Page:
For most of my life, March was my least favorite month of the year. It is this long in-between between winter and spring where most time is spent longing for either.

All that changed eight years ago when I became a mom on March 19, 2014. March soon skyrocketed from the worst month of the year to my favorite!

All I wanted was to become a mom, but it didn’t take long to realize, I had no idea how to BE a mom. Zoey was born in the evening, and by the time we got settled in our room, and her two sets of grandparents had cycled through, it was the middle of the night. I had a hungry baby and had no idea what to do. I remember taking my postpartum self out into the hallway to find a nurse, but it was dark, and I didn’t want to wake/bother (uhh…in retrospect, I’m going to guess the night nurses weren’t sleeping), so I went back to my room, tried and failed, and my sweet little five-pound baby slept through the night.

That’s great, right? I’d been a parent for less than 12 hours, and my baby slept through the night! Good on me!


It was just the first example of probably a lifetime of having no idea what to do as a parent and thinking a choice I made was the right one but could have been detrimental to my child.

There is no age-by-age playbook on being a good parent and providing these tiny humans what they need to grow and thrive.

And while we don’t provide a Partnership Parent Playbook on all the ways to make sure our kids are safe and healthy so they thrive in life, we do offer some tremendous sessions on how to talk to your kids about things like underage drinking and substance use.

Before I had Zoey (or her little sister Penny), I never considered how young kids would benefit from conversations on substance use.

When Zoey was four, I had my first chance to talk to her about substance use. One afternoon, I gave her a pack of fruit snacks, and she told me she had to take her pills.

My internal dialogue went something like this…

I’m sorry, what!? Your pills? Your PILLS!? You’re four!??? What do I do?? What do I do??? ::panic sets in::

Fortunately, my external dialogue was slightly more composed:

Honey, what do you mean, your pills? Why would you say that?

…ohhhh, you see Mimi take her pills (prescribed pills that many sexagenarians are taking), and you want to be like her? (Phew…I can do this)

…Babe, those pills that you see Mimi take, a doctor told her that she should take them to help her body feel better.

It’s ok when a doctor tells you to take them, but it can be very dangerous to take pills if a doctor didn’t say it was ok. They could make you very sick!

It’s important to put healthy things in your body like fruits and vegetables, and you should never take something from someone if you’re unsure what it is.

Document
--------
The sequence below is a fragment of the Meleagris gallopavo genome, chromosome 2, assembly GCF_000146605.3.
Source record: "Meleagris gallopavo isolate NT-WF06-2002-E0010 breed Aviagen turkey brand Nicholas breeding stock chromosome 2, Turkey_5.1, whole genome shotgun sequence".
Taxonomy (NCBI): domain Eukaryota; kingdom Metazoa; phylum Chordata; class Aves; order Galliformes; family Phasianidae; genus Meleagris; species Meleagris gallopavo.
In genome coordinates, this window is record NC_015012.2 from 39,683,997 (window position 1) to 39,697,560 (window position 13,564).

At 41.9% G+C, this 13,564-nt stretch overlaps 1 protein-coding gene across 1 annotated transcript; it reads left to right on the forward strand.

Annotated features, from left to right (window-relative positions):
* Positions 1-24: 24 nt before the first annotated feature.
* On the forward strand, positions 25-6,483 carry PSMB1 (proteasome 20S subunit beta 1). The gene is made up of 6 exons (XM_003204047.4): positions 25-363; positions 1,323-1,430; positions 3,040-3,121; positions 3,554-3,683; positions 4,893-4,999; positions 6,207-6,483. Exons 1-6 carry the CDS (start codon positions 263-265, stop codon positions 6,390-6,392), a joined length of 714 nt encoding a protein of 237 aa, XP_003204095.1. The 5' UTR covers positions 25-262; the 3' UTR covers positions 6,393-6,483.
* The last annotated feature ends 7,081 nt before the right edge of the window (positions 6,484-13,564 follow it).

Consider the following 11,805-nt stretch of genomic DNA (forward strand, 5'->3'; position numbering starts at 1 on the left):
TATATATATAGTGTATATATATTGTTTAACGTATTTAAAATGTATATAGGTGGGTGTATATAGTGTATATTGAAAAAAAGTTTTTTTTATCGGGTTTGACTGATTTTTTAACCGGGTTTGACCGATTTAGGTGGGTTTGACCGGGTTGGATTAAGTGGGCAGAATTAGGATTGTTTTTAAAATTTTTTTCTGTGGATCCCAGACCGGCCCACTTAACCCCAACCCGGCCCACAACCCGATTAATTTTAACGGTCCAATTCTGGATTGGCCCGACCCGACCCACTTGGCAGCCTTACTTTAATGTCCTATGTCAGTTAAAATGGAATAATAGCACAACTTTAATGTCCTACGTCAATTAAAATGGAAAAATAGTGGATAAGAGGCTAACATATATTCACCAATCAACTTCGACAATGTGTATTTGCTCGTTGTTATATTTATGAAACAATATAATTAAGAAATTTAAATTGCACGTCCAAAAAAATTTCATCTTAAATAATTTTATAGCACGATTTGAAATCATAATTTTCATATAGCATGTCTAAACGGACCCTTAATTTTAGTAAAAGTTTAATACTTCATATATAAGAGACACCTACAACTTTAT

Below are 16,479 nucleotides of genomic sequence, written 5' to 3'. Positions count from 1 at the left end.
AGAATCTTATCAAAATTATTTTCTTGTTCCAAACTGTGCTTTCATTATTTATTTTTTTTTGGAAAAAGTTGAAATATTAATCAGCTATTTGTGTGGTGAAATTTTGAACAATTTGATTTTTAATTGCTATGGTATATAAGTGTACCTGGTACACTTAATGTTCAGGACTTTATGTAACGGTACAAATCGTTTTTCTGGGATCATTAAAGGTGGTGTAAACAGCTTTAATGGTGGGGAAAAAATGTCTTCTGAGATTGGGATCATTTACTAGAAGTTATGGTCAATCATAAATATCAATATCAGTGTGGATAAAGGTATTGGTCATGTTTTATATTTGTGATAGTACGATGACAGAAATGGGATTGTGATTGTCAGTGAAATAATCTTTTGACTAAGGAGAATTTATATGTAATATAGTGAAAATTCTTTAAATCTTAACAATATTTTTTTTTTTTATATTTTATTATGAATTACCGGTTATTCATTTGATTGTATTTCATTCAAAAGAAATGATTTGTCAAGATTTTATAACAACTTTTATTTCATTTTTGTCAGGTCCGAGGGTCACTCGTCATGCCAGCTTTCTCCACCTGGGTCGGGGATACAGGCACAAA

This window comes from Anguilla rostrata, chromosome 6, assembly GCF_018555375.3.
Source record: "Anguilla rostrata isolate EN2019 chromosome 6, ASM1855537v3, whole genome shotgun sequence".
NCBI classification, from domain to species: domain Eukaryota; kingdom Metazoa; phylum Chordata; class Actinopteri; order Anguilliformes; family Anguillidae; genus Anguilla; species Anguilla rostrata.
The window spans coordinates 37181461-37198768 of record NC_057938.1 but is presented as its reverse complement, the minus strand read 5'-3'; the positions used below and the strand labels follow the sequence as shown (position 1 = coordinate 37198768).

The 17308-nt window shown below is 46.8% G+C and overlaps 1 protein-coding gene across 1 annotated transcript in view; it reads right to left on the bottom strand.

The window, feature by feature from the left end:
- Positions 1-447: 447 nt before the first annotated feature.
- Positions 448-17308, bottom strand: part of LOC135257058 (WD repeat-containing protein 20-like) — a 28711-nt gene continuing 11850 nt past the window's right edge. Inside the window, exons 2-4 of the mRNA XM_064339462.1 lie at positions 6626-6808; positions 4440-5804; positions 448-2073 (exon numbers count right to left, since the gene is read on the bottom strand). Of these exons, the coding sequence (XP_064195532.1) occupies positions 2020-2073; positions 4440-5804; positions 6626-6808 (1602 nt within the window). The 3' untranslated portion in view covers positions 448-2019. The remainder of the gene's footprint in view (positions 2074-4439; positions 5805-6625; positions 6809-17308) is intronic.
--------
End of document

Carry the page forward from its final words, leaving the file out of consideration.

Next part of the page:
Zoey: Ok, Mommy. Can I have some more fruit snacks?

Flash forward to present day:

“Mom, what’s fentanyl? Why did I hear you say that the amount of fentanyl on the tip of a pencil could kill a 180-pound man?”

Oh, the joys of working from home.

Me: fentanyl is a type of drug. It’s really dangerous, and a small amount can make someone really sick or kill them. What do you know about drugs, Zo?

Zoey: drugs are bad for you. Smoking is so gross!

Great! My work is done here.

Except we all know it’s not; there is no finish line for parenting.

These were small, casual moments that became opportunities because I felt like I could take them on and knew what to say/do as nerve-wracking as they may have been.

Being present and trying to lead in these tough conversations is 90% of the battle. I think back to that first night in the hospital.. I was present, I tried, and Zoey was ok, but we both probably could have been better if I knew what I was doing to feed her that first night!

We all struggle. None of us really know what we’re doing without that parental instruction manual on raising healthy, thoughtful, and well-balanced kids.

The good news is that we’re all in it together!

The even better news is that as parents and caring adults, we can benefit from understanding the best practices on preventing substance use, vaping, cannabis use, and more with the sessions, The Partnership offers.

I know I’m far from perfect as a parent, but I do breathe a sigh of relief knowing I can tackle – in some small way – some of the challenging issues our kids are facing by talking it out.

Happy 8th Birthday, Sweet Zo! Thank you for making me a mom and challenging me to have tough conversations on a regular basis.

Kelly Juleson Mongillo